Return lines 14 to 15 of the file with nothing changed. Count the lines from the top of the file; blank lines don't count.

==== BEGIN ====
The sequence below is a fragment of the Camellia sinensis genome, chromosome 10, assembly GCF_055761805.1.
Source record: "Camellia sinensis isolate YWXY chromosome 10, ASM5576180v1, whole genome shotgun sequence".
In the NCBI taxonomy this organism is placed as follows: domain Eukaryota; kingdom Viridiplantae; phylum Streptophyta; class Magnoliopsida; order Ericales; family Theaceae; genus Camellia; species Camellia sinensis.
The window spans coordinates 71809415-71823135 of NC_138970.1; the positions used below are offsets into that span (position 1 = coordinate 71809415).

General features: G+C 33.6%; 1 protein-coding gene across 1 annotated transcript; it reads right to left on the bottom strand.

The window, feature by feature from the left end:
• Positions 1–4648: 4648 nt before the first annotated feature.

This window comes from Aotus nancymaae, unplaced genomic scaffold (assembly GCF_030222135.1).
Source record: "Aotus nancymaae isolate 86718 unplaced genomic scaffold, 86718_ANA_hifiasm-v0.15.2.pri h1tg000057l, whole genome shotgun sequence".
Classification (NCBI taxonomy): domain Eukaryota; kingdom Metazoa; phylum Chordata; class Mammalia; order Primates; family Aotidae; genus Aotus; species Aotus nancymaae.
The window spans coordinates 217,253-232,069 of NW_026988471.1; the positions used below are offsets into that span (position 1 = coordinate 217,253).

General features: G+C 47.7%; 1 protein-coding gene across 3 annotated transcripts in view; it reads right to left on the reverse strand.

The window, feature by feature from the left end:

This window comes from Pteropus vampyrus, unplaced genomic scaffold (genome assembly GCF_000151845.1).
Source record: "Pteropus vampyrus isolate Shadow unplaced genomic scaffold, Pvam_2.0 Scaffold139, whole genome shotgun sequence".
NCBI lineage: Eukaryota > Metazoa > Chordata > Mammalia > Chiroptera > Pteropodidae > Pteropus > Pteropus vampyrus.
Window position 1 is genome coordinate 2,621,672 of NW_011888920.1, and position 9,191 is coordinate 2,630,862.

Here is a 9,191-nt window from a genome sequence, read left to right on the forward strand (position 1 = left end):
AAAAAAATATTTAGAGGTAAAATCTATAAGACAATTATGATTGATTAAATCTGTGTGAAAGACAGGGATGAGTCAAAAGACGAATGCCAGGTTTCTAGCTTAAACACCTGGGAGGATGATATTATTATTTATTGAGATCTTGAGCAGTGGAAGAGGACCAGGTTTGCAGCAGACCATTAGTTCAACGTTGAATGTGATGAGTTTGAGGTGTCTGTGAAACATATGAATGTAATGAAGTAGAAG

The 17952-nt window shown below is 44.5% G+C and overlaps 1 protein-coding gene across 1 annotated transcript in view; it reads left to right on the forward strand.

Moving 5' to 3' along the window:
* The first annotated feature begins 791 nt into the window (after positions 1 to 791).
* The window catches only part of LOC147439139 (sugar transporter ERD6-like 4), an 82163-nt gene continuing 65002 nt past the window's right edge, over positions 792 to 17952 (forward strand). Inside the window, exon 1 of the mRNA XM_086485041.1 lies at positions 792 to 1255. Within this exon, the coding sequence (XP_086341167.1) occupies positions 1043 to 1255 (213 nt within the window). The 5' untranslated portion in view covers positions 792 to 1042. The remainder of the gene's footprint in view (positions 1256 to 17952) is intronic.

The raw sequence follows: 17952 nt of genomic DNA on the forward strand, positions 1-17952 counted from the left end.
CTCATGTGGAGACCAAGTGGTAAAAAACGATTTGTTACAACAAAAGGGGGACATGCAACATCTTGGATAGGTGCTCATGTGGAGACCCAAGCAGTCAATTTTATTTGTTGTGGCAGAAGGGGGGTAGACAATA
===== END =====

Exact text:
This window comes from Pteropus vampyrus, unplaced genomic scaffold (genome assembly GCF_000151845.1).
Source record: "Pteropus vampyrus isolate Shadow unplaced genomic scaffold, Pvam_2.0 Scaffold139, whole genome shotgun sequence".